Ladies and gentlemen, today is a historic day for the Aston-Martin brand. Never in the rich and storied history of the British sportscar maker has there ever been a vehicle, and therefore a review, quite like this one. Autocar handles the burden of history with the soft touch that defines nearly every “first drive” review, demeaning its own readers’ inability to purchase this exclusive Aston rather than daring to question its point, purpose, performance or purchase price. So read on, dear reader… because what we have here is a piece of automotive history. And since you’ll never own one of these proud and noble machines, you might as well use this opportunity to bask in its reflected glory. To wit:
The 97bhp four-cylinder engine feels and sounds energetic up to 50-60 mph. The optional CVT transmission gives easy step-off at traffic lights. In this car it it’s a much better option in a city car than any fiddly five-speeder.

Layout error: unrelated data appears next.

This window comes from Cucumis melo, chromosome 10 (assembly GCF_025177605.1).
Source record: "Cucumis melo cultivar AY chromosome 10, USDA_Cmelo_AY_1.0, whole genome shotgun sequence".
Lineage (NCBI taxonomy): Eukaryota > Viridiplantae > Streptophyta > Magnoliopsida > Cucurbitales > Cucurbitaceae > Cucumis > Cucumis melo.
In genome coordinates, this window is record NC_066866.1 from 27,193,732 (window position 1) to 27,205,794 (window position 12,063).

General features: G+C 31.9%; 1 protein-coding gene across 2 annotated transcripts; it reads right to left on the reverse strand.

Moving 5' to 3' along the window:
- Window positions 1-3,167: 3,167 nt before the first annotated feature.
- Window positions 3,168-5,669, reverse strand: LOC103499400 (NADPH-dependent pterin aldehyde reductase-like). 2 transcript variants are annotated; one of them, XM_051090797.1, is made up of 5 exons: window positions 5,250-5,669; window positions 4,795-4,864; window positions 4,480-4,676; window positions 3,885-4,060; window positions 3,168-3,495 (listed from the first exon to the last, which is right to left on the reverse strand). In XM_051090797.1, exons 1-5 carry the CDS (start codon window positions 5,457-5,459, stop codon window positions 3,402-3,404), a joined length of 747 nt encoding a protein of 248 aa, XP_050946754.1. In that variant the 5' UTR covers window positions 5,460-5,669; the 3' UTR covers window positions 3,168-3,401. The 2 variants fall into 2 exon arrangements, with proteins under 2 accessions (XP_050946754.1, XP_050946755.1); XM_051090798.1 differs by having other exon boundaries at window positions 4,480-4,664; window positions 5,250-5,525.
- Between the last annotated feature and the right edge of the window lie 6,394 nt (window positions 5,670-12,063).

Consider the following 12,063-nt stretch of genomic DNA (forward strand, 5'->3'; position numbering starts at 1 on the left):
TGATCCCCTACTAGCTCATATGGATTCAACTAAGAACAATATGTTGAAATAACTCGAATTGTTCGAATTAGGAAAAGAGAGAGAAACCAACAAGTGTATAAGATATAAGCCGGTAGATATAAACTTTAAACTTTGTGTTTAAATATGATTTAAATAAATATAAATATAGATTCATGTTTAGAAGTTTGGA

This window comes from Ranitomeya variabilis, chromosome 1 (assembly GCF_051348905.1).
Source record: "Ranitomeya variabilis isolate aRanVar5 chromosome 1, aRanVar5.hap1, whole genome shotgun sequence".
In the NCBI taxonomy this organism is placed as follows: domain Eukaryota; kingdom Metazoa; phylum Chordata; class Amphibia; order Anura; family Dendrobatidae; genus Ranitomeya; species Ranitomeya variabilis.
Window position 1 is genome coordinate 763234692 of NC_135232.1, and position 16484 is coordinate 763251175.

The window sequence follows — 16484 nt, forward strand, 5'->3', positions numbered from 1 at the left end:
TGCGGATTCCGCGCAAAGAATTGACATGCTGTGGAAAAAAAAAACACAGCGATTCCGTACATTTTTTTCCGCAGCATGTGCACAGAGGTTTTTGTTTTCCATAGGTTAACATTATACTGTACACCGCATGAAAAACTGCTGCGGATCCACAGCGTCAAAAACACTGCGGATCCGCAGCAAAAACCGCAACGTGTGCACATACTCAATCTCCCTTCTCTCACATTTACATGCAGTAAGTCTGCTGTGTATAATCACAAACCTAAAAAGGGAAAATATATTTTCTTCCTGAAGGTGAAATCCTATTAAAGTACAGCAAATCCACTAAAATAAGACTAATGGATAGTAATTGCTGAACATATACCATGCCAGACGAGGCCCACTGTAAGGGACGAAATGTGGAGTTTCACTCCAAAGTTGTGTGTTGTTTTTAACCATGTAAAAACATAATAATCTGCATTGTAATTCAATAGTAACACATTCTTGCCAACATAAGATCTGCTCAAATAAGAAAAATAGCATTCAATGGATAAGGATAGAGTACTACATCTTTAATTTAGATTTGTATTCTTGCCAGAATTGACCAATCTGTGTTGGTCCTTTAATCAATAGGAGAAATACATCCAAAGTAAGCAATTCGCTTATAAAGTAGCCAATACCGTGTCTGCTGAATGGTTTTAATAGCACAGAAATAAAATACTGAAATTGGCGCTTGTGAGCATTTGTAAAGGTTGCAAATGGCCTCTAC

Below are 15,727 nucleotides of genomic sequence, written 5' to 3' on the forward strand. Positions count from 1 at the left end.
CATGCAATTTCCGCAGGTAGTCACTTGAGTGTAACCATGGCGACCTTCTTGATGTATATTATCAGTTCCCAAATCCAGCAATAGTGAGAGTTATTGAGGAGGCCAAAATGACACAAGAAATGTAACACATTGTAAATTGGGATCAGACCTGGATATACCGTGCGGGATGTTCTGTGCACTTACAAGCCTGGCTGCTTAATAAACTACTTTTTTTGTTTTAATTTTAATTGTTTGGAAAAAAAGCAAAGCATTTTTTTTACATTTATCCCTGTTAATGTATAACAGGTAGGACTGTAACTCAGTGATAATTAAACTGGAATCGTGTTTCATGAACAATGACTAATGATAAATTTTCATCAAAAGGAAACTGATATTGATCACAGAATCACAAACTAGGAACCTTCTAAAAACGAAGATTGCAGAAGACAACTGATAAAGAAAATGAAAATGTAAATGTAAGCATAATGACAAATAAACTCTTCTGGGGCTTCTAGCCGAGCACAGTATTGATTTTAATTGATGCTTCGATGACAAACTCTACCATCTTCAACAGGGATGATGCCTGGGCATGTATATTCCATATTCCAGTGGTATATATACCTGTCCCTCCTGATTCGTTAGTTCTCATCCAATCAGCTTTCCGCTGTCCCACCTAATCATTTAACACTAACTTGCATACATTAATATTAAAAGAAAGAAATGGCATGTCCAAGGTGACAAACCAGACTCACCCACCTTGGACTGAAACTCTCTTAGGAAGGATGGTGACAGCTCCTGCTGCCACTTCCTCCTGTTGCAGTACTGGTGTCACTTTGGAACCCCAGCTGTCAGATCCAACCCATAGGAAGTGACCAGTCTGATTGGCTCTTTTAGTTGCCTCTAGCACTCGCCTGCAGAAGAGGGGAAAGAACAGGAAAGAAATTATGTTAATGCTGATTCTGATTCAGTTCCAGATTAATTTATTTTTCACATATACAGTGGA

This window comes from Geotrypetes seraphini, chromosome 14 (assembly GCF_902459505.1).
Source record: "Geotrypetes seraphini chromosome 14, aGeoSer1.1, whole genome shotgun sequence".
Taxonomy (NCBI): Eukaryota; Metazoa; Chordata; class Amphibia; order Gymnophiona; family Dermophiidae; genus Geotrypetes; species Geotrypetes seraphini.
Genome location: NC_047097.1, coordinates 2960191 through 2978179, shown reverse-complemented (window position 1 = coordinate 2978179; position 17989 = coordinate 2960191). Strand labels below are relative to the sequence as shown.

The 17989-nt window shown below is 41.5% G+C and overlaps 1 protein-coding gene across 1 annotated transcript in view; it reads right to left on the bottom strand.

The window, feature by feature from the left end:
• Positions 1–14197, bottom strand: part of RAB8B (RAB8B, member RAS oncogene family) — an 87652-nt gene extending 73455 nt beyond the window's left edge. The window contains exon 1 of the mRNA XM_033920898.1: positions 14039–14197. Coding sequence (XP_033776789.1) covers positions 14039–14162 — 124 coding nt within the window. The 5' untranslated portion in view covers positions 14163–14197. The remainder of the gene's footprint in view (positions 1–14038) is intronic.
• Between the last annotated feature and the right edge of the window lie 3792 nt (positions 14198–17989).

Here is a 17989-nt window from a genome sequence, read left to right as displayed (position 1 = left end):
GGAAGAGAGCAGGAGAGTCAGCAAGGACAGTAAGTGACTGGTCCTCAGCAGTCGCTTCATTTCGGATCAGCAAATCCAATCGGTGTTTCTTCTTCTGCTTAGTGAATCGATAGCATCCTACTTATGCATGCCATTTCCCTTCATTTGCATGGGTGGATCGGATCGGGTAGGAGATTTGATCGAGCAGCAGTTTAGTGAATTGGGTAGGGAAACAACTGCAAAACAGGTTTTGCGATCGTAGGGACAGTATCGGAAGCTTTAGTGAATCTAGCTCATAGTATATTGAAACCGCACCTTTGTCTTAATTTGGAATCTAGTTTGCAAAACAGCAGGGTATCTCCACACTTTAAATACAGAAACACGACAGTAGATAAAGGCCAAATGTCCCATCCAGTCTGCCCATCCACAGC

The [Aston-Martin] can produce a quite refined cruising performance on motorways if necessary, though passing performance isn’t its forte.
The steering is feather-light and nicely accurate. If you haven’t sampled [this Aston-Martin] you’ll be surprised by the sheer pleasure that flows from using its scooter-like turning circle, especially when it’s a viable three-seater, that can occasionally cope with four if you don’t mind having no boot space.
But wait… that’s not all! Hit the jump for the answer to the question you’re doubtless asking yourself at precisely this moment: Should I buy one?
According to Autocar, the answer to that question is as follows:
Depends who you are. If you’re rich and are open to the concept of a luxurious little city car that can be selected from options list of a new Aston supercar, you may love the Cygnet.
Around 400 people, nearly all big Aston owners, have already ordered one, and the company reckons it can sell 1500 a year. If you’re not one of these people, don’t worry about it. Just don’t give the Aston Martin Cygnet another thought.